6. The geological source of Ming- and Ching-dynasty amber carvings is not assured. The amber might have come from Myanmar (Burma) or possibly from European, “Syrian,” or Chinese sources. “China does have some large natural deposits of amber in Fushun, but these appear not to have been exploited” (, p. 194). See also B. Laufer, “Historical Jottings on Amber in Asia,” Memoirs of the American Anthropological Association 1 (1907): 3. On amber from Myanmar, see , p. 279: “Amber was collected from shallow mines in the Nagtoimow Hills in northern Burma and the major portion was sent to trade centers such as Mandalay and Mogaung … and then brought by traders to Yunnan province in China where it was used by Chinese craftsmen from as early as the first Han dynasty (206 B.C. to A.D. 8).” Langenheim draws from H. L. Chibber, The Mineral Resources of Burma (London, 1934). See also D. A. Grimaldi, M. S. Engel, and P. C. Nascimbene, “Fossiliferous Cretaceous Amber from Myanmar (Burma): Its Rediscovery, Biotic Diversity, and Paleontological Significance,” Novitates 3361 (March 26, 2002): 1–7; V. V. Zherikhin and A. J. Ross, “A Review of the History, Geology, and Age of Burmese Amber (Burmite),” Geology Bulletin 56, no. 1 (2000): 1–3; V. V. Zherikhin and A. J. Ross, “The History, Geology, Age and Fauna (Mainly Insects) of Burmese Amber, Myanmar,” in Bulletin of the Natural History Museum, ed. A. J. Ross (London, 2000); , p. 15; ; , pp. 40–42, 194–208; and S. S. Savkevich and T. N. Sokolova, “Amber-like Fossil Resins of Asia and the Problems of Their Identification in Archaeological Contexts,” in , pp. 48–50. In the annals of the Han and later dynasties, amber is mentioned repeatedly as one of the notable products of Roman Syria; see F. Hirth, China and the Roman Orient: Researches into Their Ancient and Mediaeval Relations as Represented in Old Chinese Records (Shanghai and Hong Kong, 1885), pp. 35–96.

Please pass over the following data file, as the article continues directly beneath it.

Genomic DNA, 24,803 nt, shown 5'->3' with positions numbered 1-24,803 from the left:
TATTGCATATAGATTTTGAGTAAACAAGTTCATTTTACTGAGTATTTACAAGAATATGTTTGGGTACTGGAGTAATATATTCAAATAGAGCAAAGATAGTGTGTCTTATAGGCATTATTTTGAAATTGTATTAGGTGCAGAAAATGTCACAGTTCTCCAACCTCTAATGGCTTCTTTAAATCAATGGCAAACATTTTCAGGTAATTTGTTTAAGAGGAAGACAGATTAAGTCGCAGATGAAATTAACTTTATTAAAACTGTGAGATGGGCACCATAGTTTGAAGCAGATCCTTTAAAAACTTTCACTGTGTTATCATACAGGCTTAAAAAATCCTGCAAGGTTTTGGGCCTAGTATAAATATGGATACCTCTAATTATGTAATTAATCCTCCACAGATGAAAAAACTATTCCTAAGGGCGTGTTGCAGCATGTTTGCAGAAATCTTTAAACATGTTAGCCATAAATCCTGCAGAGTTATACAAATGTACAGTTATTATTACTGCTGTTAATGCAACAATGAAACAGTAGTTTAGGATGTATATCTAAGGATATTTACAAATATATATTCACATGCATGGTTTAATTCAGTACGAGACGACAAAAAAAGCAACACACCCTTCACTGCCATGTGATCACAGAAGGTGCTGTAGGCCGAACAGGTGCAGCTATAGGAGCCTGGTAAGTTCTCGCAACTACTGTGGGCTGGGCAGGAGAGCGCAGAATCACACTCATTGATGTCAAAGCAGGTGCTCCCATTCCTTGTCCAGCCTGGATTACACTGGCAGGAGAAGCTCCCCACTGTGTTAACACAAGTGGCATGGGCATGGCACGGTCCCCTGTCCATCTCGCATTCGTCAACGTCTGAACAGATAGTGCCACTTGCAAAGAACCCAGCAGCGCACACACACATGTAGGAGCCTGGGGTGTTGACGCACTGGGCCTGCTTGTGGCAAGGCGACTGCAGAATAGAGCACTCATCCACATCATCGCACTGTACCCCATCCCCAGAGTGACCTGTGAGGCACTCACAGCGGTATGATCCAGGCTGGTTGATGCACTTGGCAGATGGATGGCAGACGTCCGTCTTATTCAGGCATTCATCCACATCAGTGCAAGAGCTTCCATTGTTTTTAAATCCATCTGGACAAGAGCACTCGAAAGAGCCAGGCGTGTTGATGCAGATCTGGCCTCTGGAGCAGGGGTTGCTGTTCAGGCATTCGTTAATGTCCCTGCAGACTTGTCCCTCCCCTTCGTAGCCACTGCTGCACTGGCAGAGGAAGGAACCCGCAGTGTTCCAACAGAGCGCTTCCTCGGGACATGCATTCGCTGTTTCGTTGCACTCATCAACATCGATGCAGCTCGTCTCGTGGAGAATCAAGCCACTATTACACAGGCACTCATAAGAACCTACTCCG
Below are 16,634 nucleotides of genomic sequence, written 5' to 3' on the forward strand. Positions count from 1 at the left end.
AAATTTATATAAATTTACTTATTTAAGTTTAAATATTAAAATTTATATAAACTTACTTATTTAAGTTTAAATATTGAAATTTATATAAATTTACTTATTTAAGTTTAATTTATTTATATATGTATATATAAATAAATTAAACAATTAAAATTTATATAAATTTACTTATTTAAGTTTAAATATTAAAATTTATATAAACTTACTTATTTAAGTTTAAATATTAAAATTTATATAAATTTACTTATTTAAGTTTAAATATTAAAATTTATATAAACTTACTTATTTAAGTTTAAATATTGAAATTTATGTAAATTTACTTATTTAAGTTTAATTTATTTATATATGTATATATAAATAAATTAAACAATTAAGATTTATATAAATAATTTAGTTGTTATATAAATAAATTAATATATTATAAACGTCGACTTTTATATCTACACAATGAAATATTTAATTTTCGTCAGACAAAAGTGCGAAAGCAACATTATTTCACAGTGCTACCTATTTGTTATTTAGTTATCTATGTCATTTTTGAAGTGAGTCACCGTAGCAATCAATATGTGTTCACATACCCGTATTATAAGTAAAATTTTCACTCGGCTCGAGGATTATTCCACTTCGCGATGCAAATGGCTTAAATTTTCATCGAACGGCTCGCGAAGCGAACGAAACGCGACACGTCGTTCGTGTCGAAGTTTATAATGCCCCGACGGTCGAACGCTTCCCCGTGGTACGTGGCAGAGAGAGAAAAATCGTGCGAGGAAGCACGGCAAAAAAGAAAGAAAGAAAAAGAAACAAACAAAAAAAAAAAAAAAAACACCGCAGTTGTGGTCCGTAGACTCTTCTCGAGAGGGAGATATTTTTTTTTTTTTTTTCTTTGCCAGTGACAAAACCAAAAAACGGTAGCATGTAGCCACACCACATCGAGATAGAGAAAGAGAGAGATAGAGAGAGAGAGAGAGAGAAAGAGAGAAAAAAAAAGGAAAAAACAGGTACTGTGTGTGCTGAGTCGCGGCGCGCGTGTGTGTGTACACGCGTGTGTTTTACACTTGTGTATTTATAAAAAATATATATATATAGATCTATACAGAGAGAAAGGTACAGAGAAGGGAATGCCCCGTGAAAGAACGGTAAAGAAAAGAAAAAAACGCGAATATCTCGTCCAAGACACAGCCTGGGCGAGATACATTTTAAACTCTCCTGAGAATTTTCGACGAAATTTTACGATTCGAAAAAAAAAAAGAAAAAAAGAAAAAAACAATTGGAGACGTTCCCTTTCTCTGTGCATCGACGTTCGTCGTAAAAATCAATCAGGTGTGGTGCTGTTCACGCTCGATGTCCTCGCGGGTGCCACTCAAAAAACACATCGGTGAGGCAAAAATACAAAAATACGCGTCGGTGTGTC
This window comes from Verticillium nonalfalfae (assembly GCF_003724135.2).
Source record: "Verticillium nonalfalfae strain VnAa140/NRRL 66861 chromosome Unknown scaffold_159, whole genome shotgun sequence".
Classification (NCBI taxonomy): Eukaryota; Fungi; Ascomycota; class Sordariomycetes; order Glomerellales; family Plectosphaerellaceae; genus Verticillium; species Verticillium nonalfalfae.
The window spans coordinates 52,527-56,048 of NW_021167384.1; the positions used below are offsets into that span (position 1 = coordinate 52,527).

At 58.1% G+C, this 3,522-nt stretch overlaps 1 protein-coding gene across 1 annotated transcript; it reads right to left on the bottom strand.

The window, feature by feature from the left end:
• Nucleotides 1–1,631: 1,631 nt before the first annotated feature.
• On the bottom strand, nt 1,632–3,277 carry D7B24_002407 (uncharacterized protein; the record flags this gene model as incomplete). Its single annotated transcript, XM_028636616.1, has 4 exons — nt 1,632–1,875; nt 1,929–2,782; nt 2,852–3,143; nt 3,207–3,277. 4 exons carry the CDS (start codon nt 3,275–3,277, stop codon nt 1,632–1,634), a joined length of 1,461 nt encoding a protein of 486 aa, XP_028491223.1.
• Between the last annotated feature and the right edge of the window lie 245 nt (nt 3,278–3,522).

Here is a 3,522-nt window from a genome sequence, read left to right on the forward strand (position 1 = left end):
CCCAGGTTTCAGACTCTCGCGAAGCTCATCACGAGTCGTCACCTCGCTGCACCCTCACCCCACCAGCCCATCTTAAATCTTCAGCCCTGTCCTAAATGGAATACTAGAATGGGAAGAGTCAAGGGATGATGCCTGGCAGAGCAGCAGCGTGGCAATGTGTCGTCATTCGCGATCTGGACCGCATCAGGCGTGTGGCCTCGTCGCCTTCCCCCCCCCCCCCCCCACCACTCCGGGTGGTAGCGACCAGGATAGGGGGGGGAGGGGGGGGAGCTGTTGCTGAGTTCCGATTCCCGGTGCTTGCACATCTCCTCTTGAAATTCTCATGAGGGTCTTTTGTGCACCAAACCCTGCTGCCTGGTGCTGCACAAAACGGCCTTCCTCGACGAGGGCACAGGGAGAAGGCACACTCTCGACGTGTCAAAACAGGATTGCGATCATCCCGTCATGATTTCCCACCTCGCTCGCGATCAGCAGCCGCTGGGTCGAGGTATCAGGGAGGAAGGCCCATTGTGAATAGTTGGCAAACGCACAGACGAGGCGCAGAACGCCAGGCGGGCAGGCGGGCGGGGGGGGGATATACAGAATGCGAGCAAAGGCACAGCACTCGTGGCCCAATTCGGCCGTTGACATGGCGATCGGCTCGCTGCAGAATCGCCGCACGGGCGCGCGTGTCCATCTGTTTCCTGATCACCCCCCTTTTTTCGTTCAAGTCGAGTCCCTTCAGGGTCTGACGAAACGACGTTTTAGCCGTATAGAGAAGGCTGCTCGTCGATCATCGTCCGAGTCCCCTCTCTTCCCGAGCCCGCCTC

Pliny (Natural History 37.11) cites authors who attest to amber from Syria and India as well as to other sources east and south of Italy. Poinar and Milki, 2001 (n. 37, above), p. 77, suggest that many “nineteenth and twentieth century reports of amber finds in western Syria probably referred to localities within the confines of present-day Lebanon, since the latter had been a republic within the borders of Syria for a number of years.” For amber from the ancient Near East, see M. Heltzer, “On the Origin of the Near Eastern Archaeological Amber,” in Languages and Cultures in Contact, Orientalia Lovaniensia Analecta 96, ed. K. van Lerberghe and G. Voet (Leuven, 1999), pp. 169–76; S. M. Chiodi, “L’ambra nei testi mesopotamici,” Protostoria e storia del ‘Venetorum Angulus’: Atti del XX Convegno di studi etruschi ed italici, Portogruaro, Quarto d’Altino, Este, Adria, 16–19 ottobre 1996 (Pisa and Rome, 1999); and J. Oppert, “L’Ambre jaune chez les Assyriens,” Recueil de travaux relatifs à la philologie et à l’archéologie à égyptiennes et assyriennes 21 (1880): 331ff.